Taking my own challenge, let’s talk about one of the great classics: Contra from the NES. Nerds who know exactly what you mean if you talk about the spread gun, and many of us know the Konami code as the Contra code.
On the plus side, this was one of the great early mass slaughter games. If you wanted to pick up a machine gun and blow up some aliens, in the days before shotguns and zombies were all the rage, this was it. You had a variety of guns, cooperative multiplayer, and several variations on places in which to shoot them. When I was much younger, this was awesome.
On the down side, it was Nintendo hard. One-hit death with full item loss, three lives, and enemies with guns in multiple directions. Mix in flame jets, death pits, and spiked walls that spring from the ground. I blame development for arcades: “kill him frequently to take his quarters” does not port well to a non-quarter-based environment, to say nothing of the many games without saves, passwords, etc. (See also: online games that give you incentives to stay logged in AFK.)
Lessons to take away: (1) fake difficulty is bad. Elite monsters are not any more interesting than normal ones; they just have bigger numbers. Granted, the normal ones are not very interesting in group play, but it does not make something more interesting to give it 10x the hit points or damage. In Contra’s case, dodging a few shots is interesting, but dodging shots while on a moving cart beneath a splat-pillar maze, only to have a spiked wall pop up as you are almost to the last pillar, is bad. (2) Let’s make that a general case: it should be at least theoretically possible to beat the game on the first try, without random choices that sometimes lead to suicide, undisclosed boss fight mechanics, and all the other fun reasons why we follow online guides instead of just playing the game. (3) Understand your audience and platform. Do not design for the console as if it were a PC or an arcade stand-up. (4) Shooting things with your friends is fun. Preferably imaginary things rather than the neighbor children.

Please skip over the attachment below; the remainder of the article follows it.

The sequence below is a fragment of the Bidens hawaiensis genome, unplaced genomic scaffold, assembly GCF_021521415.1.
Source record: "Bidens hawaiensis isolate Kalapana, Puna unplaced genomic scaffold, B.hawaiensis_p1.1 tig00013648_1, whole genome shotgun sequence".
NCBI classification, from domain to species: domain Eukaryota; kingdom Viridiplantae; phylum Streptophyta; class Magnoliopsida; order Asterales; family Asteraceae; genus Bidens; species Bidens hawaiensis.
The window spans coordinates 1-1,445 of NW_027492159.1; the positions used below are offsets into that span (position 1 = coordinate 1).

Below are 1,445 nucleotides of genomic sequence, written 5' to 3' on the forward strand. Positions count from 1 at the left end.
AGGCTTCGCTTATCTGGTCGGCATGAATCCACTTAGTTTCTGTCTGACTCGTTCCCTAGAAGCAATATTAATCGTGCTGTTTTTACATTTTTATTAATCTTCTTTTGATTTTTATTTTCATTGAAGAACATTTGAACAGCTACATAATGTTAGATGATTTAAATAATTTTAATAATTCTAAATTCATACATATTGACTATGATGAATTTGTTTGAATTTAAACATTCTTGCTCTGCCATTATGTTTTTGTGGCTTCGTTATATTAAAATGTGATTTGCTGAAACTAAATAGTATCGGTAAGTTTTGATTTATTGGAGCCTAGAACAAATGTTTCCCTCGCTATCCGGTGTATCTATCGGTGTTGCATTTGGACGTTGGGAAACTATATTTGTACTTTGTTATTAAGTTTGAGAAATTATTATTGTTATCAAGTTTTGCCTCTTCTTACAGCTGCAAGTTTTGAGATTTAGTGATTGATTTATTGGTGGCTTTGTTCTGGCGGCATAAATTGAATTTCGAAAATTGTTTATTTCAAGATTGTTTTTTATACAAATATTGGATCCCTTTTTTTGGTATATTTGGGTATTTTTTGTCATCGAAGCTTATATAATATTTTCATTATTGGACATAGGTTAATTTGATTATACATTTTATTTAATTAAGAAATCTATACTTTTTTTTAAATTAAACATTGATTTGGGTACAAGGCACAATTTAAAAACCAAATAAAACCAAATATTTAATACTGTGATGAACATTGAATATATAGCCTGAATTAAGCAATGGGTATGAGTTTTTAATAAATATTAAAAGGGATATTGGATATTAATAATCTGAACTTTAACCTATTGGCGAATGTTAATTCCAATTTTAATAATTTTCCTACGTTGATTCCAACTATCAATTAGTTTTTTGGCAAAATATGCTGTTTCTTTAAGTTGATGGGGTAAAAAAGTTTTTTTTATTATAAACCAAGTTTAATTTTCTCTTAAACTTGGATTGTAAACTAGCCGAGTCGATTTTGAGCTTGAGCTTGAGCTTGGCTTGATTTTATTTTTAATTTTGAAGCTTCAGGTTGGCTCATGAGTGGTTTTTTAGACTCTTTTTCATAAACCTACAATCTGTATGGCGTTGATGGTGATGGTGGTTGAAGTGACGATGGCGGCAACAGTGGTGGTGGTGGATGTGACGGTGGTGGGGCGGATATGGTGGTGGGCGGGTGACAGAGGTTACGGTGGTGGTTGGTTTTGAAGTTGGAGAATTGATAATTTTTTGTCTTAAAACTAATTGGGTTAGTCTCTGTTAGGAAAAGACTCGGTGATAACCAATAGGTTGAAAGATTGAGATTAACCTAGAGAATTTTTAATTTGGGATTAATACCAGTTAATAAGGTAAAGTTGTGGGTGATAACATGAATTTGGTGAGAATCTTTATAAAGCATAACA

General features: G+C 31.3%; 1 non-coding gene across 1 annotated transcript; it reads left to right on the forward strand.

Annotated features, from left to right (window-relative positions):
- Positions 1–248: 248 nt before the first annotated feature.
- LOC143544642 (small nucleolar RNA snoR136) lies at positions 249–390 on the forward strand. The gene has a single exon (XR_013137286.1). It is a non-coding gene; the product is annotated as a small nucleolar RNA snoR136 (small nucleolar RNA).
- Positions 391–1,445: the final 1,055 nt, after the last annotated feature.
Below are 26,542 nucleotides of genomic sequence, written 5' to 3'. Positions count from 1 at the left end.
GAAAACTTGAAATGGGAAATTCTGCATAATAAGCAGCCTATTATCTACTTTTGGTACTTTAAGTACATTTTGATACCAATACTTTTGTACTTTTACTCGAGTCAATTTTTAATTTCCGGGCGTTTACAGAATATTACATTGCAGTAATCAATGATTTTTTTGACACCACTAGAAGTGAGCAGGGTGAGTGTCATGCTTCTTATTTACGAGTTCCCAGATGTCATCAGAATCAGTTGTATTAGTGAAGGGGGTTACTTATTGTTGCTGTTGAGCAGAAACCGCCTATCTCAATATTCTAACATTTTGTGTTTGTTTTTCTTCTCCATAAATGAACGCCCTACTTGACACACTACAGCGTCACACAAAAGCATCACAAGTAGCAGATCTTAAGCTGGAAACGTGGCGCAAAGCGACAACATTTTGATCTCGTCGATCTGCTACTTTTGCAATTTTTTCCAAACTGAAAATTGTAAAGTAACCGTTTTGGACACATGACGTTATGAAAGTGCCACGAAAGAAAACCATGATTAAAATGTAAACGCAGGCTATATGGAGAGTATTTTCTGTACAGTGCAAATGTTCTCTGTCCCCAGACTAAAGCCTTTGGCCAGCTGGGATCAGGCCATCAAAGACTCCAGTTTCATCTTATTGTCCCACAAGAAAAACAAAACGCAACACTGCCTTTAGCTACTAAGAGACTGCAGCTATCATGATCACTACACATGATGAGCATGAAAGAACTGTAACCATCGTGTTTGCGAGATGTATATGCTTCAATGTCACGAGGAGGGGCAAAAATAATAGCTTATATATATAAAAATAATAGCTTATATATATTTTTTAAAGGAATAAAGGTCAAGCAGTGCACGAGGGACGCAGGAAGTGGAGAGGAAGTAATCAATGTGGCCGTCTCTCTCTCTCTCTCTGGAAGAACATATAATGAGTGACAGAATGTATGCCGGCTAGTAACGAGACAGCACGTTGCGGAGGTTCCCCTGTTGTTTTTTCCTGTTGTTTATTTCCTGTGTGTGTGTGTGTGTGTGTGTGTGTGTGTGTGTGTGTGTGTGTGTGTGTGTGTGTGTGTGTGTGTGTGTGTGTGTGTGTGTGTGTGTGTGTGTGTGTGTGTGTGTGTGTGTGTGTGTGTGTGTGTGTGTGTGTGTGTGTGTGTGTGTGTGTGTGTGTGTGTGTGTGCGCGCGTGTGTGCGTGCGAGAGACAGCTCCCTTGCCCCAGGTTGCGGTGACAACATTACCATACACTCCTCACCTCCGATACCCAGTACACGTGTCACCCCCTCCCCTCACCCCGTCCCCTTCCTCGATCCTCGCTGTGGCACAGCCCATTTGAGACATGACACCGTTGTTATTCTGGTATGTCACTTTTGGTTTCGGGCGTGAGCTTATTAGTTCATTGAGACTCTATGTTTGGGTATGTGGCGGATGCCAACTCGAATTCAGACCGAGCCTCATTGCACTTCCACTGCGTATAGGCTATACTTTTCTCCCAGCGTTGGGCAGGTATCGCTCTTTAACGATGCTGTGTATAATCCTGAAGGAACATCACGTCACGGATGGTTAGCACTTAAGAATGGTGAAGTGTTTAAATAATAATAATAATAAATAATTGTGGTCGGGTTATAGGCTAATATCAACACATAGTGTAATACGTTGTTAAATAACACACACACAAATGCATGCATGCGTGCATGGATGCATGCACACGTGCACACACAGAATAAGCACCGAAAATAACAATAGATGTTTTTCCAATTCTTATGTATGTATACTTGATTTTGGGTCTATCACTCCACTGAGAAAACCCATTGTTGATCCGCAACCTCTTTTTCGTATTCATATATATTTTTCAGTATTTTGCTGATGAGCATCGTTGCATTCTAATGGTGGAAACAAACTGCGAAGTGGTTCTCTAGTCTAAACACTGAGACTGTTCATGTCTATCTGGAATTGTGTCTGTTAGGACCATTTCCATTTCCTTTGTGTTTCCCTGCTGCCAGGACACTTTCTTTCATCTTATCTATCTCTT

Bonus: speed run